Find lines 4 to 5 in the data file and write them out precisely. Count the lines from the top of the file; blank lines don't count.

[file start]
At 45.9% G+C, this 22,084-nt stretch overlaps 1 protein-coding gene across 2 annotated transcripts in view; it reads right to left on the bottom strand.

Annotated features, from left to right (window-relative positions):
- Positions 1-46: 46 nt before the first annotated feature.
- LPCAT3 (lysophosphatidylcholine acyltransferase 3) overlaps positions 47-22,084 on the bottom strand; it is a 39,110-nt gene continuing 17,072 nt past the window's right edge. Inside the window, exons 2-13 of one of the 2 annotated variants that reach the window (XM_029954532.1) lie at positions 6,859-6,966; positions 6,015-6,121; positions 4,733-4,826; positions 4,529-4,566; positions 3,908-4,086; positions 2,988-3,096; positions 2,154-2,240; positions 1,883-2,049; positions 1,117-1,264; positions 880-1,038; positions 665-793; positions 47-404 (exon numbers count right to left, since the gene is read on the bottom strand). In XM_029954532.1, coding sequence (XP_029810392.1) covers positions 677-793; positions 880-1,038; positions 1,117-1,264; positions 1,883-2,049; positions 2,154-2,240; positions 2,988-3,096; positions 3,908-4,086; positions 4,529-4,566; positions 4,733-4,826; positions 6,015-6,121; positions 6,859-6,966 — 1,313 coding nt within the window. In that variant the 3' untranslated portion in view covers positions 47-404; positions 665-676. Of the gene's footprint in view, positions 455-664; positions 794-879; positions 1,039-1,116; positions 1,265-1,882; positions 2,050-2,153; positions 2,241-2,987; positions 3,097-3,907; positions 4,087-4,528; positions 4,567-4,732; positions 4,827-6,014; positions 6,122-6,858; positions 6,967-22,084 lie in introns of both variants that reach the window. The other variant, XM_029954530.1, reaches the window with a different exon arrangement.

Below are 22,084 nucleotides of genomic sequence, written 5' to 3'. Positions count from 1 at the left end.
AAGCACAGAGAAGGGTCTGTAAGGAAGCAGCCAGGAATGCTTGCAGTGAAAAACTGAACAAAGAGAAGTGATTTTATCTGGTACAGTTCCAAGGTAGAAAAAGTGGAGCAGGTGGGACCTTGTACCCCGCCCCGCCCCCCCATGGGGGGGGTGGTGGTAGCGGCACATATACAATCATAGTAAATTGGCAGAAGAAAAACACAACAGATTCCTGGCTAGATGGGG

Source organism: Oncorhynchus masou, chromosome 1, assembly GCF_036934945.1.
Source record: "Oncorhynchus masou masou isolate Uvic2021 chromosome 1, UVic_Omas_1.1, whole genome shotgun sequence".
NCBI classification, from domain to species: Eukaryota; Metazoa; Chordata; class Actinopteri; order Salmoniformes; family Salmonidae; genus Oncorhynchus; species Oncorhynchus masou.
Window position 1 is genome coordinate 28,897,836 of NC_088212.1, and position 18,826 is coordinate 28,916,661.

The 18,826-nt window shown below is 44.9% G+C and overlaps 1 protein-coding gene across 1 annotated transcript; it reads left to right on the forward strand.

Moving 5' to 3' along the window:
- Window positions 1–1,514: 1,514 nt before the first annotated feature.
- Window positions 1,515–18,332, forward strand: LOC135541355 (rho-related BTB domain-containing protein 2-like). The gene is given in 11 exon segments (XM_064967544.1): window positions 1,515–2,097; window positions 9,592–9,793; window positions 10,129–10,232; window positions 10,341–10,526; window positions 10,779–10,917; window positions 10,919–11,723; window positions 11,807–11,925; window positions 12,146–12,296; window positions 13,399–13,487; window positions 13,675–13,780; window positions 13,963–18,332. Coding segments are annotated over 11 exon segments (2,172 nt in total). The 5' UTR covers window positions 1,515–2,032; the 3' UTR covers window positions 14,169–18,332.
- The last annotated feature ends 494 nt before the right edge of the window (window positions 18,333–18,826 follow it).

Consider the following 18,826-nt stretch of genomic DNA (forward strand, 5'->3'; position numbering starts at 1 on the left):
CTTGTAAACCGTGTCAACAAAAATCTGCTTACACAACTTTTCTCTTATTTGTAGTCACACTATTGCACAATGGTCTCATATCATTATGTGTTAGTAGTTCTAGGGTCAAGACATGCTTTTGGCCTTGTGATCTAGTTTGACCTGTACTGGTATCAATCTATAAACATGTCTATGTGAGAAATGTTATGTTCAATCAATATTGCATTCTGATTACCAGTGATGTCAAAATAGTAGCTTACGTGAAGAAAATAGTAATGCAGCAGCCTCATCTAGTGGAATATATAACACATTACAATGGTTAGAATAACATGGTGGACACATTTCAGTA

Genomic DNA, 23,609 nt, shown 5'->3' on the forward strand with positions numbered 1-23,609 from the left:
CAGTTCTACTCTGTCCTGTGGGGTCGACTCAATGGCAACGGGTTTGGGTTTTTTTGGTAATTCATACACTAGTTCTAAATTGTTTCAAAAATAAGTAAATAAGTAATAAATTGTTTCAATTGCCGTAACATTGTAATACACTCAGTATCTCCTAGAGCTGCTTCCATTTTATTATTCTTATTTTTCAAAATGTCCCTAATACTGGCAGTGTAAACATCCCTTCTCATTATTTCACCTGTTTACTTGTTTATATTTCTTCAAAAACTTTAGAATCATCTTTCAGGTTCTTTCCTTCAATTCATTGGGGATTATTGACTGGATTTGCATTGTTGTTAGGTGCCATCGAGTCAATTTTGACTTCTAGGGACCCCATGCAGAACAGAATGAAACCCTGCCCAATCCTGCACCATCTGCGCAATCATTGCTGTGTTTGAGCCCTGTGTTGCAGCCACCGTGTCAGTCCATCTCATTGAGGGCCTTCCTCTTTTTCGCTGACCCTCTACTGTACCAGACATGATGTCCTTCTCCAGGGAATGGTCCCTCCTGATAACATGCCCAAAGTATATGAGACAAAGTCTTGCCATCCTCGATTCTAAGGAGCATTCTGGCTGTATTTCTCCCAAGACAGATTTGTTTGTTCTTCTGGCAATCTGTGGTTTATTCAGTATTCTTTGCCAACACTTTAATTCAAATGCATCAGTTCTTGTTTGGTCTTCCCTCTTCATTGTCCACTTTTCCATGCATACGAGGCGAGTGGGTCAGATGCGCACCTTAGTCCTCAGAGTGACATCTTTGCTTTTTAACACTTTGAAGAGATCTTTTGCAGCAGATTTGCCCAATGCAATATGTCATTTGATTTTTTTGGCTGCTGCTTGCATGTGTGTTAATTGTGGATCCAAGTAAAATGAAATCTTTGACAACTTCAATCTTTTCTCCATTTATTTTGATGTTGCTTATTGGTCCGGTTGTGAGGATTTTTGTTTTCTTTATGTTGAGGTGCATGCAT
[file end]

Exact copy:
- LPCAT3 (lysophosphatidylcholine acyltransferase 3) overlaps positions 47-22,084 on the bottom strand; it is a 39,110-nt gene continuing 17,072 nt past the window's right edge. Inside the window, exons 2-13 of one of the 2 annotated variants that reach the window (XM_029954532.1) lie at positions 6,859-6,966; positions 6,015-6,121; positions 4,733-4,826; positions 4,529-4,566; positions 3,908-4,086; positions 2,988-3,096; positions 2,154-2,240; positions 1,883-2,049; positions 1,117-1,264; positions 880-1,038; positions 665-793; positions 47-404 (exon numbers count right to left, since the gene is read on the bottom strand). In XM_029954532.1, coding sequence (XP_029810392.1) covers positions 677-793; positions 880-1,038; positions 1,117-1,264; positions 1,883-2,049; positions 2,154-2,240; positions 2,988-3,096; positions 3,908-4,086; positions 4,529-4,566; positions 4,733-4,826; positions 6,015-6,121; positions 6,859-6,966 — 1,313 coding nt within the window. In that variant the 3' untranslated portion in view covers positions 47-404; positions 665-676. Of the gene's footprint in view, positions 455-664; positions 794-879; positions 1,039-1,116; positions 1,265-1,882; positions 2,050-2,153; positions 2,241-2,987; positions 3,097-3,907; positions 4,087-4,528; positions 4,567-4,732; positions 4,827-6,014; positions 6,122-6,858; positions 6,967-22,084 lie in introns of both variants that reach the window. The other variant, XM_029954530.1, reaches the window with a different exon arrangement.

Below are 22,084 nucleotides of genomic sequence, written 5' to 3'. Positions count from 1 at the left end.